Published on 23/01/18 in In travel
The islands of the "Devil" become a heavenly retreat
The cruise-ship had anchored and the passengers were strolling along Hamilton’s Front Street. Many had invaded the shops and were happy with their purchases. "I bought a splendid Irish sweater," said a plump American lady who, coming out of Triminghams, was about to collide with me. She held three bags, inflated like balloons. The indigenous policeman facilitated the traffic on the crossroad. He stood in the Bird Cage, surrounded at a distance by the tourists who were photographing him. The cage was the trademark of the island and everything in the atmosphere gave the sensation that Bermuda is a mix of Caribbean flair with a splash of British formality. I left behind me the clamor and ascended Queen Street, where I had parked my car.
The clouds gathered dangerously. The first drops began to fall, and in a few minutes the storm would break. Ah, yes, the weather doesn’t joke around here. The dark-skinned inhabitants rushed to find shelter, although they were accustomed to these sudden changes in the weather. Quickly Ι had to get home – a house built on the rocks overlooking the vast ocean.
I thought of “Τhe Tempest” by Shakespeare. The Poet would surely have heard strange stories at that time to inspire his work. The legends of that distant era would have taken unexpected dimensions. In the 16th-century, during the reign of Elizabeth I, my beloved Bermuda had the reputation of being a haunted island. The reason was simple. Ships, whose initial course was to reach the shores of America, would get lost in the torment of the storm and stumble onto its infernal coral reefs. Four centuries later those very same reefs would be advertised as a tourist attraction. Similar awe would be felt by the Spanish explorer Juan de Bermudez, who fled the islands in 1503, when he realized that the land he saw before him were the islands of the Devil. All he left behind was his name.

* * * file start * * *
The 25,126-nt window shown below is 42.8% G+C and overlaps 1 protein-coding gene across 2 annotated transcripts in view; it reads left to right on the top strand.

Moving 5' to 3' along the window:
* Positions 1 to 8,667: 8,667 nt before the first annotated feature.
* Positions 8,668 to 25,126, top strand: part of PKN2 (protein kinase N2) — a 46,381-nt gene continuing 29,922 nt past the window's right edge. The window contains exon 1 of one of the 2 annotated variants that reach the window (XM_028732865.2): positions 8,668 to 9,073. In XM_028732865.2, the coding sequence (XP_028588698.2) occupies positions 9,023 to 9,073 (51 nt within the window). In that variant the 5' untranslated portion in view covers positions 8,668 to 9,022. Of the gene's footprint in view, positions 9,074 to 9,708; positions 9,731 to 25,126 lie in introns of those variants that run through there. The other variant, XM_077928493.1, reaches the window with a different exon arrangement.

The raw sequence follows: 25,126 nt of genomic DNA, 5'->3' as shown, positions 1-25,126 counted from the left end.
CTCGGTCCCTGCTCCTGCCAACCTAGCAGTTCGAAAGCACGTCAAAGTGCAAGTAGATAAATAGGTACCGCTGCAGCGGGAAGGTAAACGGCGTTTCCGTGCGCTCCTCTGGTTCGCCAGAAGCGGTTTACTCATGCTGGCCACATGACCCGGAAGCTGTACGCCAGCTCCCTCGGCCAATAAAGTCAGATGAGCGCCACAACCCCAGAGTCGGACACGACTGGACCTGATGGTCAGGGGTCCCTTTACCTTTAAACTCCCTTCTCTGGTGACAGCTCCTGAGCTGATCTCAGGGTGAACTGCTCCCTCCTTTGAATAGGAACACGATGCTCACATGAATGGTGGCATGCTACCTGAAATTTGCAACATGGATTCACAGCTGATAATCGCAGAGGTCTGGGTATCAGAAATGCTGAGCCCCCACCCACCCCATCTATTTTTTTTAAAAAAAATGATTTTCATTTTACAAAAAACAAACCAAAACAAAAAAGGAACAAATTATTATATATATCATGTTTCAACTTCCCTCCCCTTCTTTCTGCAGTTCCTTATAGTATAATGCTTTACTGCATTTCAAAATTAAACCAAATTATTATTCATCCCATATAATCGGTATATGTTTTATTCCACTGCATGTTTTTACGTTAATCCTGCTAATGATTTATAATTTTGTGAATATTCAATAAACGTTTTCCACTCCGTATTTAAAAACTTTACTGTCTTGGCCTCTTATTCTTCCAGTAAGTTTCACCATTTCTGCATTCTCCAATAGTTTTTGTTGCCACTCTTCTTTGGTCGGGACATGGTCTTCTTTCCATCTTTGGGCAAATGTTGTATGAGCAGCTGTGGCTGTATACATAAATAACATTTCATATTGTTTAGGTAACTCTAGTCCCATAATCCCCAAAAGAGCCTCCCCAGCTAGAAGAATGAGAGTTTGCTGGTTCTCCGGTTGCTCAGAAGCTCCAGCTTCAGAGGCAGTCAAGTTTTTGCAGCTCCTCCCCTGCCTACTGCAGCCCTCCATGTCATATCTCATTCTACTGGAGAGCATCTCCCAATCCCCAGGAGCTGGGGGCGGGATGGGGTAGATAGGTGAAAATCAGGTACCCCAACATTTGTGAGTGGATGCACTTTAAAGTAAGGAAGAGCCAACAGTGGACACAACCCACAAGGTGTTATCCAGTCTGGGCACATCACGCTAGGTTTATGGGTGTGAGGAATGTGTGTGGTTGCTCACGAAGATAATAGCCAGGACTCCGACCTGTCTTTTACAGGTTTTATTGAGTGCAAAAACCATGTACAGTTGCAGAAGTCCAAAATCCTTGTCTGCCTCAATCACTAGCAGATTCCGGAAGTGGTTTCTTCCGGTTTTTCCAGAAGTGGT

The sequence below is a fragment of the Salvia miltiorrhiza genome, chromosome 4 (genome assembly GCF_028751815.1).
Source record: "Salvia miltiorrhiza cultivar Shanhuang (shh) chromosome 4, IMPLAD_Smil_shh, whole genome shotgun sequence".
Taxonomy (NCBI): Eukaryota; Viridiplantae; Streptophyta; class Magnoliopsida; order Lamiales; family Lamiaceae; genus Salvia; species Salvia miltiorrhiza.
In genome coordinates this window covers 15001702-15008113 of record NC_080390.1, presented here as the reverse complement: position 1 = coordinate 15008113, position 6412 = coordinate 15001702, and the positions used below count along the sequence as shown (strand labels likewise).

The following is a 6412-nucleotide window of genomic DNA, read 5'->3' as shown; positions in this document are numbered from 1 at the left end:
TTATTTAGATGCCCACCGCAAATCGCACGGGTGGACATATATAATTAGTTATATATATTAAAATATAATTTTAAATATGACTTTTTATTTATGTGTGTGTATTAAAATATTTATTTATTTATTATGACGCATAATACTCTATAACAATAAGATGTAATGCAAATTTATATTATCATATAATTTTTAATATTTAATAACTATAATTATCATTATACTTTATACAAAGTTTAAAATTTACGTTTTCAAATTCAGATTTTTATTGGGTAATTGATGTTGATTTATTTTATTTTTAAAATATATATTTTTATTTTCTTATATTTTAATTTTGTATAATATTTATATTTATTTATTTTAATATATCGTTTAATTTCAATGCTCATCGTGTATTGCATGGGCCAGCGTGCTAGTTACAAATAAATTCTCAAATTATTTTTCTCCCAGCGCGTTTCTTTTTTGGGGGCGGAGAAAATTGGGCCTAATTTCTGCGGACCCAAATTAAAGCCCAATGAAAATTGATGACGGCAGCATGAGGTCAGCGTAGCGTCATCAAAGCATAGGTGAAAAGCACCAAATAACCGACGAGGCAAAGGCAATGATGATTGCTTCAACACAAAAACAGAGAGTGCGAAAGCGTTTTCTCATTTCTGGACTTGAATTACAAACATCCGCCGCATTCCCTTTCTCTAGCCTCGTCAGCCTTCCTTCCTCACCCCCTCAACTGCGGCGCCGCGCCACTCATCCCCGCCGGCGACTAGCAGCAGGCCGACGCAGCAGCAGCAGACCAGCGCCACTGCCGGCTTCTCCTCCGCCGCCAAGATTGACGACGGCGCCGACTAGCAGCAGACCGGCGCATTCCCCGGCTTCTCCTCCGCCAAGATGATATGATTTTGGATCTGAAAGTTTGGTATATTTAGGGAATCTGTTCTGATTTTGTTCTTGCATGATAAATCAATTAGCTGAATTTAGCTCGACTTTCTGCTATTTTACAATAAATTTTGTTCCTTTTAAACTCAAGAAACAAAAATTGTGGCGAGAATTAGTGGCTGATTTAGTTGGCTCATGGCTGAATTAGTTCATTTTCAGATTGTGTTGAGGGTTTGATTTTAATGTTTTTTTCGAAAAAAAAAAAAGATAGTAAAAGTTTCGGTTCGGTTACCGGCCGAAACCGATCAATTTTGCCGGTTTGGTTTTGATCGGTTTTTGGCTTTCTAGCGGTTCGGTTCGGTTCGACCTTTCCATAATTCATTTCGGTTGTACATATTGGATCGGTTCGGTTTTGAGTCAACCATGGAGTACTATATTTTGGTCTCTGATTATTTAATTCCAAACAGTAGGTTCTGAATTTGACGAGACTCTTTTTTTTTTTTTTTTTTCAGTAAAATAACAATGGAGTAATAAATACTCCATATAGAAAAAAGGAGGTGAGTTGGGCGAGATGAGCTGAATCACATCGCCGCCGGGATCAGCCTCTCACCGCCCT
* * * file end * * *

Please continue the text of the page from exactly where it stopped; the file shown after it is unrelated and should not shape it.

As I drove, I observed the alternation of the serene landscape. A narrow road led along Harrington Sound, where the foliage of the trees reached the quiet inlets and in front of the terrace of the houses, small sailboats were moored.
I remember before landing here, I was looking at the sea from the window of the airplane. Its colour in part emerald, elsewhere blue or turquoise and still further along a gray-blue. The colouration of the water was repeated in different shapes as it embraced the green earth. This land, though, was not a unified land. There were tiny islands with dense vegetation, tiny bays, where sail boats were moored here and there. Mounds with many trees, among which emerged whitewashed rooftops with pink walls and lacy beaches, where the sand was also pink. Bermuda is justifiably proud of the idyllic first impression it offers newcomers. But most passengers on board didn’t pay attention to the view. They were all Americans and the only thing that interested them was the weather.
Praying that it wouldn’t rain that weekend so that they could play golf. Seven golf courses are a great number fort this fish-shaped island, whose total length reaches just fifteen miles, and maximum width just two and a half.
It is true that I was observing the weather too, but not with the eye of a golfer, but the eye of a traveller.
"The island is strange," I thought, as I descended the little road to get to the villa we had rented at Tucker's Point. "It never snows, and never is cold. Although it is located in the North Atlantic, palm trees grow as if in the tropics." In a few minutes I was standing behind the large windows of the living-room and, fascinated, I stared out at the steep rocks in front of me as the storm broke over the great ocean.
Note: My sojourn to Bermuda dates back to the beginning of the ’80s. I am sorry to learn that Triminghams, established in 1842, where the best items of the British Isles could be purchased, closed in 2006. The family home is now the headquarters of the Bermuda National Trust.
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